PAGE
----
Innovation in medicine often creates tension with the law of malpractice. Judges and clinicians face the formidable task of how to allow for change and evolution in the practice of clinicians, while protecting patients from unsound practice and quackery. After all, standards of medical practice help to guide physicians and protect patients. Flexibility, not rigidity, is a virtue for such standards. Stability without flexibility leads to stagnation, and stagnation is in the interest of neither patient nor physician. Flexibility comes out of awareness that, more often than not, there are many differing, yet reasonable, approaches in the care of patients. In fact, the concept of "reasonableness" has been central to the law of medical malpractice. (8) At the same time, patients are entitled to protection from the charlatan who promotes change in medical practice that is unsound and prone to injure. The law of medical malpractice must find a way to allow for innovation while also protecting patients from practitioners whose activities are so extreme as to exceed the bounds of reasonable medical practice.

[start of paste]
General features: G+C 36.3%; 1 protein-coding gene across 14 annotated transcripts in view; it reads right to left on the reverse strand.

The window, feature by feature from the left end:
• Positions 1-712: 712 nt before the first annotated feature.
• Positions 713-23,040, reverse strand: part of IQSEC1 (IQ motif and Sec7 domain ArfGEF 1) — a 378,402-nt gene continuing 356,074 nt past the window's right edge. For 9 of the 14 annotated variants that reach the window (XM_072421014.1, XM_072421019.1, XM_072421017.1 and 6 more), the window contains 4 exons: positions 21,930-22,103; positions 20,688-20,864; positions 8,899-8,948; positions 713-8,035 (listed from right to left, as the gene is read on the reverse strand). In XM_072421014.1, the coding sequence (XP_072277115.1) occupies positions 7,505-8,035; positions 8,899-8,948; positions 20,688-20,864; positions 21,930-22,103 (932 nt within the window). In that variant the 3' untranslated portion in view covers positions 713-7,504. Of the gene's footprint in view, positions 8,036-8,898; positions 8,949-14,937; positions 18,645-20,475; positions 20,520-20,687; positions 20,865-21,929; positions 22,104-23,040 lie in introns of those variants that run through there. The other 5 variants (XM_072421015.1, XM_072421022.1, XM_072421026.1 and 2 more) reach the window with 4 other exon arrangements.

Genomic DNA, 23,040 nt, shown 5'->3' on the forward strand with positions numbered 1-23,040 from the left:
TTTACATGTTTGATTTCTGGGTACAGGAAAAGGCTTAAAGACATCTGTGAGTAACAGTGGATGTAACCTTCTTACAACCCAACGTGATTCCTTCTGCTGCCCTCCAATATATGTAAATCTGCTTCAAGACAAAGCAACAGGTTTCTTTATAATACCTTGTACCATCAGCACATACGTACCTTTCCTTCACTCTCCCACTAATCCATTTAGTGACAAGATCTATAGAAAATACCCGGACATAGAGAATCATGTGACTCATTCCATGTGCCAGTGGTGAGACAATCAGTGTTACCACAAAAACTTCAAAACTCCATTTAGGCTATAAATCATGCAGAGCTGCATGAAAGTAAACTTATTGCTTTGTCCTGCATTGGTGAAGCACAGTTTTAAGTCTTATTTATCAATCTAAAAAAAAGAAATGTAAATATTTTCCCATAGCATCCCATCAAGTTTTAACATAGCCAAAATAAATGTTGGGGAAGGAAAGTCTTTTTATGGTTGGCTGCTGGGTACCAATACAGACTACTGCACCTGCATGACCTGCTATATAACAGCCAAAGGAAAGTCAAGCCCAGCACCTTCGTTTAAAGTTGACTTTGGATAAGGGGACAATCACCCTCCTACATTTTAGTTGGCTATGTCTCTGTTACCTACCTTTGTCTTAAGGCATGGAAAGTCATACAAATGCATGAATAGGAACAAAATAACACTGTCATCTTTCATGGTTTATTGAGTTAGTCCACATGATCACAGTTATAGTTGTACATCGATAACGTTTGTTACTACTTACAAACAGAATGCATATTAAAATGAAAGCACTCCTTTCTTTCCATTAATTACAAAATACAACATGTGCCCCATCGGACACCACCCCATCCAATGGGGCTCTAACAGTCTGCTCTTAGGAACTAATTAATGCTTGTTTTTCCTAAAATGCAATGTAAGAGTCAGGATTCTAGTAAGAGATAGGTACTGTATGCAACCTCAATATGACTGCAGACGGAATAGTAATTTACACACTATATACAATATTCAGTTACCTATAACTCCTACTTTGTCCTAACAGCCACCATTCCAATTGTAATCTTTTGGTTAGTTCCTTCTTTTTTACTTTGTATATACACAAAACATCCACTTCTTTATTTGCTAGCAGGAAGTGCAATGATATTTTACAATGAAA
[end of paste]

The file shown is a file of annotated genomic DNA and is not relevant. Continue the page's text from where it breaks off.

At the beginning, the innovator may be a minority of one. At one point, the ideas of many great innovators were inconsistent with the prevailing notions of their day. (9) Moreover, some innovations are unsuccessful. Others become more popular, as more practitioners take up the new practice. Eventually, the majority of clinicians may practice the innovation. What was once new becomes mainstream. Still later, the once-innovative practice, now mainstream, may begin to fade, and another new approach may begin to replace the mainstream idea. There is a natural evolution in the birth, growth, and death of ideas of standards of care. Judges should not tinker too radically with this natural cycle. Courts should encourage, rather than eradicate, positive innovation. Such an approach emboldens progress in the treatment of patients. Yet some change is too foolhardy or too dangerous to be permitted by the courts. Thus, courts must be aware of their role to protect the public from quackery. (10) An innovation may be unreasonable when it is new, or may become unreasonable after the passage of time--even after the innovation becomes the practice of the majority of physicians. (11)